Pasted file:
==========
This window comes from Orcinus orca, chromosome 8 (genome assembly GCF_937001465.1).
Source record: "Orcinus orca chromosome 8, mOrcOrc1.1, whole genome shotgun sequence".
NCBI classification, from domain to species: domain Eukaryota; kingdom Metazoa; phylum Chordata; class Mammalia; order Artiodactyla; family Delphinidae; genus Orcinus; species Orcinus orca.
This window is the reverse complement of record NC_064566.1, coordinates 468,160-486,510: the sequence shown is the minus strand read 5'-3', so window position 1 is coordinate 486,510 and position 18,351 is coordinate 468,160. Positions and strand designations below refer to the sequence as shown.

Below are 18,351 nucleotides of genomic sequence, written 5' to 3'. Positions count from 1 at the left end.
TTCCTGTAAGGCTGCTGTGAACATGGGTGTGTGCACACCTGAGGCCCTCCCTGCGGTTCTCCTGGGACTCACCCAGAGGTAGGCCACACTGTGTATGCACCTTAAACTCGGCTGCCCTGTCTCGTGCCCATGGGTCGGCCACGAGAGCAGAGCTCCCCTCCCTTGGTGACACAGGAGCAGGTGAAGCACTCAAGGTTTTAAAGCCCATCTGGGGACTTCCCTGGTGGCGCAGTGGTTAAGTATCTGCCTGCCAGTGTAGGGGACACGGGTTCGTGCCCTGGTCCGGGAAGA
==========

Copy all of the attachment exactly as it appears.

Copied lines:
This window comes from Orcinus orca, chromosome 8 (genome assembly GCF_937001465.1).
Source record: "Orcinus orca chromosome 8, mOrcOrc1.1, whole genome shotgun sequence".
NCBI classification, from domain to species: domain Eukaryota; kingdom Metazoa; phylum Chordata; class Mammalia; order Artiodactyla; family Delphinidae; genus Orcinus; species Orcinus orca.
This window is the reverse complement of record NC_064566.1, coordinates 468,160-486,510: the sequence shown is the minus strand read 5'-3', so window position 1 is coordinate 486,510 and position 18,351 is coordinate 468,160. Positions and strand designations below refer to the sequence as shown.

Below are 18,351 nucleotides of genomic sequence, written 5' to 3'. Positions count from 1 at the left end.
TTCCTGTAAGGCTGCTGTGAACATGGGTGTGTGCACACCTGAGGCCCTCCCTGCGGTTCTCCTGGGACTCACCCAGAGGTAGGCCACACTGTGTATGCACCTTAAACTCGGCTGCCCTGTCTCGTGCCCATGGGTCGGCCACGAGAGCAGAGCTCCCCTCCCTTGGTGACACAGGAGCAGGTGAAGCACTCAAGGTTTTAAAGCCCATCTGGGGACTTCCCTGGTGGCGCAGTGGTTAAGTATCTGCCTGCCAGTGTAGGGGACACGGGTTCGTGCCCTGGTCCGGGAAGA